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Consumer Reports supports New York Department of Financial Services’ efforts to protect consumers from algorithmic discrimination in insurance

CR offers recommendations for further strengthening Department’s efforts to ensure consumers are treated fairly by AI systems used by insurers

YONKERS, NY – Consumer Reports applauded the New York Department of Financial Services’ proposed circular letter outlining the steps it expects insurance companies to take to protect consumers from algorithmic discrimination in underwriting and pricing. In a comment letter submitted to the Department, CR highlighted its strong support for the proposal while also suggesting further steps that could be taken to provide fuller protection for consumers.

“Financial institutions rely on artificial intelligence and machine learning for everything from marketing, pricing and underwriting to claims management, fraud monitoring, and customer service,” said Jennifer Chien, senior financial fairness policy counsel for Consumer Reports. “While these technologies can provide benefits for both insurers and consumers, they also pose some serious risks, including the potential for discriminatory pricing and underwriting decisions that harm consumers.”

Chien continued, “As insurers continue to use AI to make decisions about consumers, we need to make sure these systems are designed to minimize bias so that everyone is treated fairly. We commend the Department’s proactive efforts to ensure transparency, accountability and fairness in insurance underwriting and pricing and encourage it to take some additional steps to protect consumers.”

The risk of algorithmic discrimination is well established and can occur when an automated decision-system repeatedly creates unfair or inaccurate outcomes for a particular group. While the risk of discrimination exists with traditional models, these risks are exacerbated by machine learning techniques for automated decision-making that rely on the processing of vast amounts of data using often opaque models.

Biased results can arise from a number of sources, including underlying data and model design. Unrepresentative, incorrect, or incomplete training data as well as biased data collection methods can lead to poor outcomes in algorithmic decision-making for certain groups. Data may be tainted by past discriminatory practices. Biases can also be embedded into models through the design process, such as through the improper use of protected characteristics directly or through proxies.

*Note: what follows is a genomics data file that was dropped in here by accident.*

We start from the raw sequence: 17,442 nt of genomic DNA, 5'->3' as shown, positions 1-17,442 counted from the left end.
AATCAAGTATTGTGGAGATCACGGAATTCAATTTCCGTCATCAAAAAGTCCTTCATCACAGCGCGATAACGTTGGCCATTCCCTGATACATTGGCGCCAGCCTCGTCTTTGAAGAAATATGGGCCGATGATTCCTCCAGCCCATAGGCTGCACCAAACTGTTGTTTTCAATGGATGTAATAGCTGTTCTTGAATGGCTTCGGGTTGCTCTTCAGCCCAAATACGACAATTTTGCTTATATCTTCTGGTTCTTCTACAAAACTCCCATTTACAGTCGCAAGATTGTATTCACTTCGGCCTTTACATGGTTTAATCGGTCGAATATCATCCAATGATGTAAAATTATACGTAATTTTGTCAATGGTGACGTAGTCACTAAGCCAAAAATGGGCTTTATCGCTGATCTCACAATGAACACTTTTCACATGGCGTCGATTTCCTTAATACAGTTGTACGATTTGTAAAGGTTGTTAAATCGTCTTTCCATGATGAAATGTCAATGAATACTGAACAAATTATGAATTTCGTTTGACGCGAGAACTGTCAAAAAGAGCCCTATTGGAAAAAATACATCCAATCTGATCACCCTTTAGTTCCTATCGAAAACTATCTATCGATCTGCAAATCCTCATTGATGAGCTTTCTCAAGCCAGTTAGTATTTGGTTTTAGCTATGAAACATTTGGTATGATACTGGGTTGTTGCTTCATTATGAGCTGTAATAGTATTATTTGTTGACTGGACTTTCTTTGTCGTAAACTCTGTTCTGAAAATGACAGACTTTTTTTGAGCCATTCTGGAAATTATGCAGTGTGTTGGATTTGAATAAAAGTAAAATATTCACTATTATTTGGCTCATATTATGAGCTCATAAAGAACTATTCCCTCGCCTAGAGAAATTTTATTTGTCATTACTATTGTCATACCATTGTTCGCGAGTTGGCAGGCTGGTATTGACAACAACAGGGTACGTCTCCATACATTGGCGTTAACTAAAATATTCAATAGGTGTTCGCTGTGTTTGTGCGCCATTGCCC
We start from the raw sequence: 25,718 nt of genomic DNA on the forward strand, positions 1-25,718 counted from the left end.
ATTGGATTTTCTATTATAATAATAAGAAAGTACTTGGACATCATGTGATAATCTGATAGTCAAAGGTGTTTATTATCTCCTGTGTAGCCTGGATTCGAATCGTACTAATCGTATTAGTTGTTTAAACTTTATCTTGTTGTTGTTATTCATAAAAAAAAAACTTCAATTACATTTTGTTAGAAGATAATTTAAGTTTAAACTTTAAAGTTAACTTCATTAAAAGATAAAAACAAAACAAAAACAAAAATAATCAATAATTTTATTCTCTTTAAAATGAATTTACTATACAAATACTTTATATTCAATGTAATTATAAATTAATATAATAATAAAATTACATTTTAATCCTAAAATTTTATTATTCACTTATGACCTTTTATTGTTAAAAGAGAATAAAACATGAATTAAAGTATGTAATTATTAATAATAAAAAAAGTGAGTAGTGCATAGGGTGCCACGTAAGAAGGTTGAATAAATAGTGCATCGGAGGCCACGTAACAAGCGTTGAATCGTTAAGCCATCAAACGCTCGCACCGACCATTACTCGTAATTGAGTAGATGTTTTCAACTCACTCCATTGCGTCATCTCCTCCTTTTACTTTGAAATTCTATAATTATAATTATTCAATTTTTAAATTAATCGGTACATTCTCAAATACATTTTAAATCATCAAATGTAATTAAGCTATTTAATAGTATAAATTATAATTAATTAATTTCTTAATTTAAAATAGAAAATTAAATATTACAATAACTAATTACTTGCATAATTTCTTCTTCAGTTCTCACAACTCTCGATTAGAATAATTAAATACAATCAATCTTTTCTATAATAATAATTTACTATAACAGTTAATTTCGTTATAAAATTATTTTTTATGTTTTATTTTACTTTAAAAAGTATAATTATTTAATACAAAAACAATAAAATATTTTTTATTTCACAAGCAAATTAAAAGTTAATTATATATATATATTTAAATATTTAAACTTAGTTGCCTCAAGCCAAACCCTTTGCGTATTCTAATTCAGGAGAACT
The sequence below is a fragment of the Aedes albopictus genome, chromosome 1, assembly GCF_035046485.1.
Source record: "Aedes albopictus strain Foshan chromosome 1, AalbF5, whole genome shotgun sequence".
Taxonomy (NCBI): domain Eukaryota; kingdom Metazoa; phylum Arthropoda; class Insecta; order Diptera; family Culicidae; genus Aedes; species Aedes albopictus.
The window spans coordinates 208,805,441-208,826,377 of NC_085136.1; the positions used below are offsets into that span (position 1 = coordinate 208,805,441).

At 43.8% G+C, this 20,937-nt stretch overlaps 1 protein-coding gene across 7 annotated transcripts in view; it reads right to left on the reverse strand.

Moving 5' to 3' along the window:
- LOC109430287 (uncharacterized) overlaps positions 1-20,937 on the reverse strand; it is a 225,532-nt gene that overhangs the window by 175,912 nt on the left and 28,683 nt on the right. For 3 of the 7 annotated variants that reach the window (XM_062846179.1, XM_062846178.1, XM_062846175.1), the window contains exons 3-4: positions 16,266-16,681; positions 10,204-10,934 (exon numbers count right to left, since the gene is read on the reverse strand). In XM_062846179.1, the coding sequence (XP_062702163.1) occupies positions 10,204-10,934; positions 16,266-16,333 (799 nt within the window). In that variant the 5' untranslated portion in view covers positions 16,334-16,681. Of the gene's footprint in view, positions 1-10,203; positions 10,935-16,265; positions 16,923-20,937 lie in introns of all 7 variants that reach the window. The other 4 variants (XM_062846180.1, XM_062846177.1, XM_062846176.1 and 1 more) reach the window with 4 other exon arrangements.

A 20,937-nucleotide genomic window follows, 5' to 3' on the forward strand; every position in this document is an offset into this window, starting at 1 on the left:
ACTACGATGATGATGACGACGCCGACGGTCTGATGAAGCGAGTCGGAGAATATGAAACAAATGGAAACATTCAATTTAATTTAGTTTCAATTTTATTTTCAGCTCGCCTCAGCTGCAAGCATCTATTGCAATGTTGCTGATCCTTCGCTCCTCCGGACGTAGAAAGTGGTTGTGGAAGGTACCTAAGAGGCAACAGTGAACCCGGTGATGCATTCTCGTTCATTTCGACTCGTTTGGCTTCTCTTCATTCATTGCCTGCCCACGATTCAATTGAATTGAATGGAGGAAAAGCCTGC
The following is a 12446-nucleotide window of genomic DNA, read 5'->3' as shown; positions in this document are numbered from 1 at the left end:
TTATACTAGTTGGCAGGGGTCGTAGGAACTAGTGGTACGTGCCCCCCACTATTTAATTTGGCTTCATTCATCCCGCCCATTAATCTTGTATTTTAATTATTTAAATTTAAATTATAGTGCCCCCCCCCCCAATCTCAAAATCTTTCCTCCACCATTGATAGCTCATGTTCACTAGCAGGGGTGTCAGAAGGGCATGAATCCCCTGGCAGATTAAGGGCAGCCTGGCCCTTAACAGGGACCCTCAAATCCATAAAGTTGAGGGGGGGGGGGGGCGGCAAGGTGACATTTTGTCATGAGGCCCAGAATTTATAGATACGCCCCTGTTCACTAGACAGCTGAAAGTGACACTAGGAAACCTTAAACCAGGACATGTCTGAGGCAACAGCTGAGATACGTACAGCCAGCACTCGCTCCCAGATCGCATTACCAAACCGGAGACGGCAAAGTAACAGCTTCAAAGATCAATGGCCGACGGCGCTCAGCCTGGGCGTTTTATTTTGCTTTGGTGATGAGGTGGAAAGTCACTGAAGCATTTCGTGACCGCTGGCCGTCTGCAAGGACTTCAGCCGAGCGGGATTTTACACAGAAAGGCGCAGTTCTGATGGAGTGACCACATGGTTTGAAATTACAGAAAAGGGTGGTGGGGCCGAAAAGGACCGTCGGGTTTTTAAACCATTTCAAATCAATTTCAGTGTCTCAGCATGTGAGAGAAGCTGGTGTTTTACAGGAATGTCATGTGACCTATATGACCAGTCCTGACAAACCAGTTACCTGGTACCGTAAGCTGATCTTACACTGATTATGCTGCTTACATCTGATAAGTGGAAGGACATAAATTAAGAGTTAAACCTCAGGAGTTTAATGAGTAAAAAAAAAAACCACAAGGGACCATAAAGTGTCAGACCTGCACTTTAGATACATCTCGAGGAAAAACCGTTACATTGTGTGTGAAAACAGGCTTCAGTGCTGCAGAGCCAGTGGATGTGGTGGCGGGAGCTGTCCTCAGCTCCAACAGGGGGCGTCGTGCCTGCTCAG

CR’s letter points out a number of real-world examples to illustrate these risks. A fraud monitoring algorithm may systematically flag consumers on the basis of race or proxies for race, as illustrated in the recent lawsuit against State Farm claiming that its fraud detection software has a disparate impact on Black consumers. Telematics programs that obtain consumer-generated driving data for insurance pricing may result in unintended bias and disparate impacts. A joint investigation by CR and The Markup found that an advanced algorithm proposed by Allstate seemed to charge prices based on a consumer’s willingness to pay rather than actual risk.

The Department’s proposed circular makes clear that insurers should not use external consumer data and information sources and artificial intelligence systems unless they can establish through a comprehensive assessment that their underwriting or pricing guidelines are not unfairly or unlawfully discriminatory. If the insurer’s comprehensive assessment finds a disproportionate adverse effect, it must seek out a “less discriminatory alternative” variable or methodology that reasonably meets its legitimate business needs.

In its letter to the Department, CR recommended that it require insurers to proactively search for and implement less discriminatory alternatives on an integrated, ongoing basis rather than as part of a one-off assessment after an AI model is developed. CR called on the Department to provide further guidance to insurers on how to conduct such a search and to select among alternatives to reduce disparate impact as much as possible.

CR highlighted its support for the Department’s proposed requirement that insurers be more transparent with consumers about its reasoning and the data it relied upon when policies are refused or canceled. CR urged the Department to ensure that such notices be provided in plain language with specific steps consumers can take to achieve a better result and recommended that consumers be given the right to request human review of automated decisions.

The Department’s draft circular currently applies to AI used for insurance pricing and underwriting and explicitly excludes algorithms and machine learning used for marketing, claims settlement, and fraud monitoring. CR urged the Department to take further action to address algorithmic discrimination that may arise across all stages of the insurance lifecycle.